No histories agree on what happened. Where the Dark Lord had gone, none knew, but the ranks of White Wizards were sorely diminished, and it began to be understood, first by scholars, and then by those who studied with them, until finally the world knew: the Names which underly the World were accursed names; they had always been cursed; and they might never be repaired or remade. And thus began a time of despair and war next to which an Apocalypse would have been very, very pleasant indeed; because an Apocalypse ends a world, and what there was, if it could be compared to any acts of Gods at all, was Purgatory.

It was in this time that Alice arose, in her own strange way.

And when her own Darkness stood revealed, the Chosen Ones came for her.

They came, although they must have known their predecessors had died. They came, even though some of them must have heard that their Prophecy wasn’t exactly as they’d been told. And thy believed. The more of them she defeated, the more she brought down, the more they came at her, increasingly certain that her death would heal the wounds of the world.

At least they had hope; whatever insanity was eating them, it was bright and pure; they were sure that, if they could just kill her, some part of the Universe would right itself.

Alice knew that she could step off a parapet right now and, if she chose to use no spell of flight or landing, merely dashed her mortal body to bits on the hard rocks by the moat, the World would grow not one whit happier.

And that was part of why she was letting the Chosen Ones live now.

Because something was wrong. And Alice couldn’t let it go.

In the meantime, though, she didn’t want to die. Her castle was layered with wards; she was layered with protective spells, plus the armor, plus certain other precautions, some mechanical, some supernatural, and a lot of healing tools close on-hand. Once the Chosen Ones made it to her, they stood, basically, no real chance at all.

One-on-one, despite what the Chosen Ones had been told, Alice very probably could have just defeated them all in single combat, without all the other precautions. But that was stupid, of course. It is sometimes necessary to bait a trap with yourself, especially if part of the trap involves getting a very, very close look at your opponent in the moment of highest stress. It is idiotic to do so without assuming that, one of these days, you’ll slip, or you’ll miss, or someone will have more skill than expected.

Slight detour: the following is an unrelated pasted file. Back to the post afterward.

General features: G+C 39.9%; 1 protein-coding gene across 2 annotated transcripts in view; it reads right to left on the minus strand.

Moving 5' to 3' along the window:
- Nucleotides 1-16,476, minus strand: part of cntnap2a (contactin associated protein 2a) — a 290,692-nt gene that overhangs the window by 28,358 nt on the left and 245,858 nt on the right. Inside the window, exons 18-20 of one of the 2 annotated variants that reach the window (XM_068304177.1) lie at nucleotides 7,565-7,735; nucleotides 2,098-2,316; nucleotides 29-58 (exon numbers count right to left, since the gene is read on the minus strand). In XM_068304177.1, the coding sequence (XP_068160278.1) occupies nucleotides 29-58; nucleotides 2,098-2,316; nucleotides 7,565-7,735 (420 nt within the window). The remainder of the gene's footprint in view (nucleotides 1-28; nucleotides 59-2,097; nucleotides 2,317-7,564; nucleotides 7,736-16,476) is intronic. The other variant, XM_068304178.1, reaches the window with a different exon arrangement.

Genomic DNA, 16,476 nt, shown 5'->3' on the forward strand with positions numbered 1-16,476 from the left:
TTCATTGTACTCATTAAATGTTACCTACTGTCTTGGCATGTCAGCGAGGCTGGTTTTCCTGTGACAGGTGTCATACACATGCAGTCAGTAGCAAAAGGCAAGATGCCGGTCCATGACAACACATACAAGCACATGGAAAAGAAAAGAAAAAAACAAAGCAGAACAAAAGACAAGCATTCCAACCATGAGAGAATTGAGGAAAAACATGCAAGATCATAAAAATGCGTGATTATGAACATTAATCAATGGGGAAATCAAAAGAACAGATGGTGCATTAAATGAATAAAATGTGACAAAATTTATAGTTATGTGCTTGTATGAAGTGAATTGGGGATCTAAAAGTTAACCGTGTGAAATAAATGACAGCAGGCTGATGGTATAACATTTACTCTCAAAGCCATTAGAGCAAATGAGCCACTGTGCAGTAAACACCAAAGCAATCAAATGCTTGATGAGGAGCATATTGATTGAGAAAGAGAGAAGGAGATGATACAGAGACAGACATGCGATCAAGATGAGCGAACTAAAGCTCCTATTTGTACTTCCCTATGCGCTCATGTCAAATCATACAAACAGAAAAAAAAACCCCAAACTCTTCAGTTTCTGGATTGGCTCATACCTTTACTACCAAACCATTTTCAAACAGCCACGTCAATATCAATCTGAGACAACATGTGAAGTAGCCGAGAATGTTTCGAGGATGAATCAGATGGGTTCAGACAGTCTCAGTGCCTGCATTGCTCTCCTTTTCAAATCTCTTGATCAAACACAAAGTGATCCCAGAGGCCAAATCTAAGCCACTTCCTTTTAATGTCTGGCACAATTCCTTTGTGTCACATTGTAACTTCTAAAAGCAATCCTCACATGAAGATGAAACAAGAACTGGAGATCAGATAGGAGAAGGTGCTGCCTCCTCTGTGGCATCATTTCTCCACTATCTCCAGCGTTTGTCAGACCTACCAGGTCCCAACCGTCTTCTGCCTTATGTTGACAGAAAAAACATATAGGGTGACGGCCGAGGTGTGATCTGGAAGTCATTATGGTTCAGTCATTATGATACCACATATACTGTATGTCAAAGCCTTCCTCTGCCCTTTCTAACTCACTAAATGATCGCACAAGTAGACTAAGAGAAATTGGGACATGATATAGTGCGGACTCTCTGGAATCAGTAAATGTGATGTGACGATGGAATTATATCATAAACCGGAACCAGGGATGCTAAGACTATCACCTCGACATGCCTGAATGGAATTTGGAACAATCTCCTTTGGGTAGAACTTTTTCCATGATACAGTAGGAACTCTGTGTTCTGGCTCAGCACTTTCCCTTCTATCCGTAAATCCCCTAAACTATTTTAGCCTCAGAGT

No system is perfect; but there were warrior-kings, in their prime, who’d died attempting to dismount from their damned thrones. (Okay. Just the one. But Rognoth the Conqueror would forever be known as Rognoth the Clumsy, and he had earned that title.) There was no way to avoid total risk.

In this case, the flaw in the equation ought to be on the Chosen side, or the White Wizard side. They should have realized that there was a reason why no Chosen Ones ever returned. But they chose not to do so. It did not gibe with their version of reality; and so, the fact that it was true was unimportant.

It wasn’t fair for the Chosen Ones, but first off, that was hardly her problem.  Secondly,  NOTHING is fair. Many think this is because the world is destined to be a terrible place, but it’s precisely the opposite. There’s no way to ensure fairness for anyone unless we’re all cogs in a machine. And for many of us, being a cog would not be just unfair; it would be unbearable, and unlivable, and we’d take our own lives, and then everyone else would have to bury us, which would suck for them.

The world is precisely as fair for Chosen Ones as it is for Dark Lords, which is to say: believing yourself to be the Child of Destiny is believing yourself to be the property of Destiny, and once you do that, you deserve what you get.

~Jeff Mach


My name is Jeff Mach (“Dark Lord” is optional) and I build communities, put on events, and make stories come into being. I also tweet a lot over @darklordjournal.

I write books. You should read them!

Jeff Mach Written by:

Jeff Mach is an author, playwright, event creator, and certified Villain. You can always pick up his bestselling first novel, "There and NEVER, EVER BACK AGAIN"—or, indeed, his increasingly large selection of other peculiar books. If you'd like to talk more to Jeff, or if you're simply a Monstrous Creature yourself, stop by @darklordjournal on Twitter, or The Dark Lord Journal on Facebook.